“Alaskan Bush People” star Rain Brown opened up about her struggle with depression on an Instagram post Tuesday.
Brown, 14, posted a picture of a quote reading: “You may not understand today or tomorrow, but eventually God will reveal why you went through everything you did.” The reality star’s caption detailed her struggles to get out of bed in the morning and her loss of motivation.
“For the past few days I’ve been struggling with some things, such as my depression, life, and some teen girl probs too (ya know a broken nail) and I couldn’t figure out why I was in such bad shape. I stayed in bed for about four days with minor aches and pains and I couldn’t find out a reason, it bothered me so much, I lost any want to be healthy or motivational, I was just a husk,” Brown wrote.
She continued that although it felt wrong to “stay in bed and watch videos” it was sometimes “okay” to not do anything.
“In the time of all this happening I told myself that over and over but it also hit me I had to actually believe it and just let it go and stop being bothered by it, I still feel kinda down and like being lazy, but that’s alright because my body knows what it needs and if that’s rest I won’t be one to refuse,” Brown said.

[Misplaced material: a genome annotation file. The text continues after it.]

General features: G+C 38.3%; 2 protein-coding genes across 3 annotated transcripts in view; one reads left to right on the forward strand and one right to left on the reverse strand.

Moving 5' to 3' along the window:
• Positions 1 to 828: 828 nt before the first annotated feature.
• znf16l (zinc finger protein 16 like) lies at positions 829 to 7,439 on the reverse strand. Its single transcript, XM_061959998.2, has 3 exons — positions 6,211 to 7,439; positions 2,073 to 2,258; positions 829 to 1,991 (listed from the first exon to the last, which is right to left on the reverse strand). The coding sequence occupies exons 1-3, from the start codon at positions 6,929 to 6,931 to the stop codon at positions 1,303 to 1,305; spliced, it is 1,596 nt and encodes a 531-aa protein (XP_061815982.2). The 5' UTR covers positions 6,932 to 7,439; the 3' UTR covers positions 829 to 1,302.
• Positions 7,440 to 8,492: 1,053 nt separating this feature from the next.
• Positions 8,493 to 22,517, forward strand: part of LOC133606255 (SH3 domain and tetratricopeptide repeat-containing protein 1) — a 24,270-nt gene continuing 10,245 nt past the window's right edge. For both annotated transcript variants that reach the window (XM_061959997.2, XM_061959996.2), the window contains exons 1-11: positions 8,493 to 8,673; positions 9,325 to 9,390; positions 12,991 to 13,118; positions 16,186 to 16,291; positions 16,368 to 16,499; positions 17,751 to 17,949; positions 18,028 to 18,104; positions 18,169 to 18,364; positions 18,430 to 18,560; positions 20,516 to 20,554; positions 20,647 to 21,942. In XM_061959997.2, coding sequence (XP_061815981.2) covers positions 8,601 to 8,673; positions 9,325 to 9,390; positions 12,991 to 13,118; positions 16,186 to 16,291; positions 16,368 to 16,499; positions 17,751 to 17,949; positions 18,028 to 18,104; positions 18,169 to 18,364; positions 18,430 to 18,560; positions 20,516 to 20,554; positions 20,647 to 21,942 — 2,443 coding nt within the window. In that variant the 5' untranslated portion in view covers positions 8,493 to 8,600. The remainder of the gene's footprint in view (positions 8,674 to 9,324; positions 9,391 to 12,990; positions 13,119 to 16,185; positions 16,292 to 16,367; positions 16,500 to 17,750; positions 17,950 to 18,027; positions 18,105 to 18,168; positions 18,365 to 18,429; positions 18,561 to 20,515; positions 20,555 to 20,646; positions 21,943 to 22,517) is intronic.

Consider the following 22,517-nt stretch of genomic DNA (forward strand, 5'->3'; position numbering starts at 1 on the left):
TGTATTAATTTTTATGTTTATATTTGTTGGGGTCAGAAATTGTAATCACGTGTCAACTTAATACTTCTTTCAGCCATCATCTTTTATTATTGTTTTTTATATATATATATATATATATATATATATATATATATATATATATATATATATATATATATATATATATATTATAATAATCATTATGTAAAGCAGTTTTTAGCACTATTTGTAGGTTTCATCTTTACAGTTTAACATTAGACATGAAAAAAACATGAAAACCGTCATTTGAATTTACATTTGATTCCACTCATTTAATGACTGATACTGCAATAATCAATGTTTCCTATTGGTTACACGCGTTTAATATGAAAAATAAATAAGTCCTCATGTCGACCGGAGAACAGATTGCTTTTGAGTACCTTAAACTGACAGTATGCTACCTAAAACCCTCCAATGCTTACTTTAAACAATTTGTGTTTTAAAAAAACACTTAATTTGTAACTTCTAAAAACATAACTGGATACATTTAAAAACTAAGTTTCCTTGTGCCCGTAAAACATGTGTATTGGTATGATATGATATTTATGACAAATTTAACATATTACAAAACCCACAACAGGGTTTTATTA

She concluded with telling her fans to stay strong and not to let “depression or dark feelings” get you down.
The Brown family, which stars on the hit Discovery Channel reality show, learned in June 2016 that the family’s matriarch, Ami Brown, had stage 4 lung cancer. The family shared Ami’s diagnosis during an episode that aired this June. In the episode, Rain said she was “very scared” for her mother.
“I don’t care who you are. I don’t care what you’ve been through. I don’t care how old you are. If you hear that your mother has cancer, it’s going to shock you,” Rain said. “I just wish I could change it somehow. I’m very scared for her.”
In an interview with People in August, Ami opened up about the pain she was enduring as she underwent radiation and chemotherapy in Southern California. She said her seven children were each handling her sickness “differently.”
"This was a little drastic for strengthening … there are good days and bad days – for them and for me. But they handle their emotions pretty good. There are days that they have to talk about it and then talk about it again," Ami Brown said. "I have faith that they will remain strong."